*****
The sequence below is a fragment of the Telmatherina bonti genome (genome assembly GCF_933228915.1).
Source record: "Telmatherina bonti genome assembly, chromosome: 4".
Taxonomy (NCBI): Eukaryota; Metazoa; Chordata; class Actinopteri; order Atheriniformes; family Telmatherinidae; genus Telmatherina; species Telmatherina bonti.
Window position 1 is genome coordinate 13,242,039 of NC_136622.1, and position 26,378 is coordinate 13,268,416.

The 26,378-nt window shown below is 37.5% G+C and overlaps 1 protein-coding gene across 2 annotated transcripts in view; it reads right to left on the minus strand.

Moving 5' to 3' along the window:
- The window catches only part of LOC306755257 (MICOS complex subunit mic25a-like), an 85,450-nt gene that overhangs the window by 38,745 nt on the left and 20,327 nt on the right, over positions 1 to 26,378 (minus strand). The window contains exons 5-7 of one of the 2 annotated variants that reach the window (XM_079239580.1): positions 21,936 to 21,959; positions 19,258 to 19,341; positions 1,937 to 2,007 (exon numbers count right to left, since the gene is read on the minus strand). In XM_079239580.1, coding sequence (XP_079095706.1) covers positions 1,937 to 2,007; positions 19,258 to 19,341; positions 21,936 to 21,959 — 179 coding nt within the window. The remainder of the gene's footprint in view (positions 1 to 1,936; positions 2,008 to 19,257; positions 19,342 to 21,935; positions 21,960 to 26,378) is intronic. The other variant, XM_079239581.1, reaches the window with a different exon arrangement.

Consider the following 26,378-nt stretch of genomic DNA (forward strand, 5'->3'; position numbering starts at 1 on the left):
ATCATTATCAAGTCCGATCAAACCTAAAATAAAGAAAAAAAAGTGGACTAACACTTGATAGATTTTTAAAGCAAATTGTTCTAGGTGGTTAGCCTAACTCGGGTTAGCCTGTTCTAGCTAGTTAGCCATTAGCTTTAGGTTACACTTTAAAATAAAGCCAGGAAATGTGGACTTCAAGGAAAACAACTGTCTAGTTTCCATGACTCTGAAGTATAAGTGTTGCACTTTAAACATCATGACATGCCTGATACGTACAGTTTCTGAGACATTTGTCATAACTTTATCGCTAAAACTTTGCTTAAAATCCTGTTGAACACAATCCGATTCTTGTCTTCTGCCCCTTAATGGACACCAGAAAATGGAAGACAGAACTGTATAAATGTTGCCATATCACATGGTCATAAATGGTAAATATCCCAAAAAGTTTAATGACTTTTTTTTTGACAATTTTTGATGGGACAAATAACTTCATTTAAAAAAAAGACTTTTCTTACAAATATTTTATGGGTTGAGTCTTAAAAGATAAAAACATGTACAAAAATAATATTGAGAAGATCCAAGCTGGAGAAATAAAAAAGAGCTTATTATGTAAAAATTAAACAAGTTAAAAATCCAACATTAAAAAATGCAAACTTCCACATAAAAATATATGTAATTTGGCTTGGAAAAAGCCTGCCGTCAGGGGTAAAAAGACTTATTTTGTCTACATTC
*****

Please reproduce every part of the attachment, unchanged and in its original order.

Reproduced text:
The sequence below is a fragment of the Telmatherina bonti genome (genome assembly GCF_933228915.1).
Source record: "Telmatherina bonti genome assembly, chromosome: 4".
Taxonomy (NCBI): Eukaryota; Metazoa; Chordata; class Actinopteri; order Atheriniformes; family Telmatherinidae; genus Telmatherina; species Telmatherina bonti.
Window position 1 is genome coordinate 13,242,039 of NC_136622.1, and position 26,378 is coordinate 13,268,416.

The 26,378-nt window shown below is 37.5% G+C and overlaps 1 protein-coding gene across 2 annotated transcripts in view; it reads right to left on the minus strand.

Moving 5' to 3' along the window:
- The window catches only part of LOC306755257 (MICOS complex subunit mic25a-like), an 85,450-nt gene that overhangs the window by 38,745 nt on the left and 20,327 nt on the right, over positions 1 to 26,378 (minus strand). The window contains exons 5-7 of one of the 2 annotated variants that reach the window (XM_079239580.1): positions 21,936 to 21,959; positions 19,258 to 19,341; positions 1,937 to 2,007 (exon numbers count right to left, since the gene is read on the minus strand). In XM_079239580.1, coding sequence (XP_079095706.1) covers positions 1,937 to 2,007; positions 19,258 to 19,341; positions 21,936 to 21,959 — 179 coding nt within the window. The remainder of the gene's footprint in view (positions 1 to 1,936; positions 2,008 to 19,257; positions 19,342 to 21,935; positions 21,960 to 26,378) is intronic. The other variant, XM_079239581.1, reaches the window with a different exon arrangement.

Consider the following 26,378-nt stretch of genomic DNA (forward strand, 5'->3'; position numbering starts at 1 on the left):
ATCATTATCAAGTCCGATCAAACCTAAAATAAAGAAAAAAAAGTGGACTAACACTTGATAGATTTTTAAAGCAAATTGTTCTAGGTGGTTAGCCTAACTCGGGTTAGCCTGTTCTAGCTAGTTAGCCATTAGCTTTAGGTTACACTTTAAAATAAAGCCAGGAAATGTGGACTTCAAGGAAAACAACTGTCTAGTTTCCATGACTCTGAAGTATAAGTGTTGCACTTTAAACATCATGACATGCCTGATACGTACAGTTTCTGAGACATTTGTCATAACTTTATCGCTAAAACTTTGCTTAAAATCCTGTTGAACACAATCCGATTCTTGTCTTCTGCCCCTTAATGGACACCAGAAAATGGAAGACAGAACTGTATAAATGTTGCCATATCACATGGTCATAAATGGTAAATATCCCAAAAAGTTTAATGACTTTTTTTTTGACAATTTTTGATGGGACAAATAACTTCATTTAAAAAAAAGACTTTTCTTACAAATATTTTATGGGTTGAGTCTTAAAAGATAAAAACATGTACAAAAATAATATTGAGAAGATCCAAGCTGGAGAAATAAAAAAGAGCTTATTATGTAAAAATTAAACAAGTTAAAAATCCAACATTAAAAAATGCAAACTTCCACATAAAAATATATGTAATTTGGCTTGGAAAAAGCCTGCCGTCAGGGGTAAAAAGACTTATTTTGTCTACATTC